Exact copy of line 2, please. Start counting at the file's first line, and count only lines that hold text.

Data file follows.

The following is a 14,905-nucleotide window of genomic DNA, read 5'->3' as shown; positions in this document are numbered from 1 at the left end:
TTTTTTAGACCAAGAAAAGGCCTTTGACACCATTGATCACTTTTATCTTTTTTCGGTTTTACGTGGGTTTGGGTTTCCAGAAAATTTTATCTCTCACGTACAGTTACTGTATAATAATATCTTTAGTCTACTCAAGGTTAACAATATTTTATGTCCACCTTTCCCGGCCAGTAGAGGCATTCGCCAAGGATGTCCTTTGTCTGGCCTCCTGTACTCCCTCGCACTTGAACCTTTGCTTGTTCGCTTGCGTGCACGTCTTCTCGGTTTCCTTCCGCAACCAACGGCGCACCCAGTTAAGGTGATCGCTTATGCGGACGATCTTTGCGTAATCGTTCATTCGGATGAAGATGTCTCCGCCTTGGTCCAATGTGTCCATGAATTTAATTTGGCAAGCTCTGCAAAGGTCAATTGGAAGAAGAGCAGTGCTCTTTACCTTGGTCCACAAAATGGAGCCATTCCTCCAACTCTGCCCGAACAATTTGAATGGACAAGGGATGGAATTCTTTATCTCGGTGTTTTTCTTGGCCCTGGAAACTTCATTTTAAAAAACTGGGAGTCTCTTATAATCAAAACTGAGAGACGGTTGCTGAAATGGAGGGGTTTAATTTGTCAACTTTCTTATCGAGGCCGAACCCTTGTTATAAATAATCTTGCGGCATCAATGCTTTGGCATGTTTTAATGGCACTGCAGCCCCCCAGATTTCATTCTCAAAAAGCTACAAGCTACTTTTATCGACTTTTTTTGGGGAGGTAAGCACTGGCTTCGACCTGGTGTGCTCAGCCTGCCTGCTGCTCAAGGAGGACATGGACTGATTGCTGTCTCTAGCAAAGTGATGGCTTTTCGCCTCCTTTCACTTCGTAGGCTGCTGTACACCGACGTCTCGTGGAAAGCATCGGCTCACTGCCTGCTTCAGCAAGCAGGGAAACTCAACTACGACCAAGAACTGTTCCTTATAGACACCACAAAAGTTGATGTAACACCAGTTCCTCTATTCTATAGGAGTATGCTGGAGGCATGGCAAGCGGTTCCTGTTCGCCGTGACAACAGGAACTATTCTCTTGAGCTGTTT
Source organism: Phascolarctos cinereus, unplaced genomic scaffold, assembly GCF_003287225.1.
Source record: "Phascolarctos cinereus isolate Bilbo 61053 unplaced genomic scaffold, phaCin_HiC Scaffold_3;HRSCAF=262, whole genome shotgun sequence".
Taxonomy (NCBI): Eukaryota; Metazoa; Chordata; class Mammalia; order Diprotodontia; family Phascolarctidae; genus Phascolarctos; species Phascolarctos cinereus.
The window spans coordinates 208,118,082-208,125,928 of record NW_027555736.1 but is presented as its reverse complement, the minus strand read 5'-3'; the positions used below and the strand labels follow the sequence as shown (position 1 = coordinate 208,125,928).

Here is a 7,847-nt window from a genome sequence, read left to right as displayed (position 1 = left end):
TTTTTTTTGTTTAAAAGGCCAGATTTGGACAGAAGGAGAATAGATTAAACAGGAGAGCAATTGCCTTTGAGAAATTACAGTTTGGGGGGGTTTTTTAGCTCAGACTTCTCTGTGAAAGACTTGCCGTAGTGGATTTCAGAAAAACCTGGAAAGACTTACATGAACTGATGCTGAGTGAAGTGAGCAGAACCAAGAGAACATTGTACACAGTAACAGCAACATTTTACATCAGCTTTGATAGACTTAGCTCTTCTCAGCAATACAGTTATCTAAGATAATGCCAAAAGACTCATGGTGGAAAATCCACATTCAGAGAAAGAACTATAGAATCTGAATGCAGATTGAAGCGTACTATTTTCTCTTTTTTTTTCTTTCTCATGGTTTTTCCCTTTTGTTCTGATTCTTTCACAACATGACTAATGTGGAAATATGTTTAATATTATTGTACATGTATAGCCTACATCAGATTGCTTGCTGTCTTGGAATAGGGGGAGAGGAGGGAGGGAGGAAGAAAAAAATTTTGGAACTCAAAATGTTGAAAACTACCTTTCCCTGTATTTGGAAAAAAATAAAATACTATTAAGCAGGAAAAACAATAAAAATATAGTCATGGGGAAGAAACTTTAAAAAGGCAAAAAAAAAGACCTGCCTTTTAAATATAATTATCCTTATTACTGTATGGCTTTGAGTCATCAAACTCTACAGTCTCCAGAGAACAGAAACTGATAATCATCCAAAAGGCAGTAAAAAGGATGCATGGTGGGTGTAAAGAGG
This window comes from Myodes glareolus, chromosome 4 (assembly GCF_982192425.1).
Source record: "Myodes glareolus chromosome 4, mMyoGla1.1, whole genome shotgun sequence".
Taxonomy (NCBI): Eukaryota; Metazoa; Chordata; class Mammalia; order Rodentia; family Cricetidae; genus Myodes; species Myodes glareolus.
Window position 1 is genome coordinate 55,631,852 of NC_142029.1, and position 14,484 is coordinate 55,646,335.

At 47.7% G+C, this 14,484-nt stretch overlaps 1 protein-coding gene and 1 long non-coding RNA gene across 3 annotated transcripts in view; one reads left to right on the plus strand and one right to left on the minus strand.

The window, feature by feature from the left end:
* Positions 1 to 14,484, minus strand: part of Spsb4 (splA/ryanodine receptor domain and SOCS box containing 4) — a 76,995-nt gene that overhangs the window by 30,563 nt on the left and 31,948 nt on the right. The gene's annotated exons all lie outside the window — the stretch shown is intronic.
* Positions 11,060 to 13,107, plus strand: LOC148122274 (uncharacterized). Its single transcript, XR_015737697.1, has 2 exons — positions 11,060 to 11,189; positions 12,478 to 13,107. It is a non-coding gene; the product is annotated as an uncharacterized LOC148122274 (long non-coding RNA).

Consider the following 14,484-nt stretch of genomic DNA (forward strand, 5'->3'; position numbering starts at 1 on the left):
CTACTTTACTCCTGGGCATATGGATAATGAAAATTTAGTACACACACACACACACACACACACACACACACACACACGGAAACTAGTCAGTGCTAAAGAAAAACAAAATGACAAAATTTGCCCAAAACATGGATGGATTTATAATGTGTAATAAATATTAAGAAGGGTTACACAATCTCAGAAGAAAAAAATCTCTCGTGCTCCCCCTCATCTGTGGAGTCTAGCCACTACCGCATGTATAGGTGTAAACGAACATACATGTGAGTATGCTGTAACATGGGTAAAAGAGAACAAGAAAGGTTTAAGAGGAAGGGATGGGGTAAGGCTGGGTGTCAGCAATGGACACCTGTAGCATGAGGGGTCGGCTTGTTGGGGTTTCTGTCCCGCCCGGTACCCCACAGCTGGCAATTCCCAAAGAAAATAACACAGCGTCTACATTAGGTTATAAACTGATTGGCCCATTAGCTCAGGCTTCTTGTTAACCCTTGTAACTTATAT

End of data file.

TTTTTTAGACCAAGAAAAGGCCTTTGACACCATTGATCACTTTTATCTTTTTTCGGTTTTACGTGGGTTTGGGTTTCCAGAAAATTTTATCTCTCACGTACAGTTACTGTATAATAATATCTTTAGTCTACTCAAGGTTAACAATATTTTATGTCCACCTTTCCCGGCCAGTAGAGGCATTCGCCAAGGATGTCCTTTGTCTGGCCTCCTGTACTCCCTCGCACTTGAACCTTTGCTTGTTCGCTTGCGTGCACGTCTTCTCGGTTTCCTTCCGCAACCAACGGCGCACCCAGTTAAGGTGATCGCTTATGCGGACGATCTTTGCGTAATCGTTCATTCGGATGAAGATGTCTCCGCCTTGGTCCAATGTGTCCATGAATTTAATTTGGCAAGCTCTGCAAAGGTCAATTGGAAGAAGAGCAGTGCTCTTTACCTTGGTCCACAAAATGGAGCCATTCCTCCAACTCTGCCCGAACAATTTGAATGGACAAGGGATGGAATTCTTTATCTCGGTGTTTTTCTTGGCCCTGGAAACTTCATTTTAAAAAACTGGGAGTCTCTTATAATCAAAACTGAGAGACGGTTGCTGAAATGGAGGGGTTTAATTTGTCAACTTTCTTATCGAGGCCGAACCCTTGTTATAAATAATCTTGCGGCATCAATGCTTTGGCATGTTTTAATGGCACTGCAGCCCCCCAGATTTCATTCTCAAAAAGCTACAAGCTACTTTTATCGACTTTTTTTGGGGAGGTAAGCACTGGCTTCGACCTGGTGTGCTCAGCCTGCCTGCTGCTCAAGGAGGACATGGACTGATTGCTGTCTCTAGCAAAGTGATGGCTTTTCGCCTCCTTTCACTTCGTAGGCTGCTGTACACCGACGTCTCGTGGAAAGCATCGGCTCACTGCCTGCTTCAGCAAGCAGGGAAACTCAACTACGACCAAGAACTGTTCCTTATAGACACCACAAAAGTTGATGTAACACCAGTTCCTCTATTCTATAGGAGTATGCTGGAGGCATGGCAAGCGGTTCCTGTTCGCCGTGACAACAGGAACTATTCTCTTGAGCTGTTT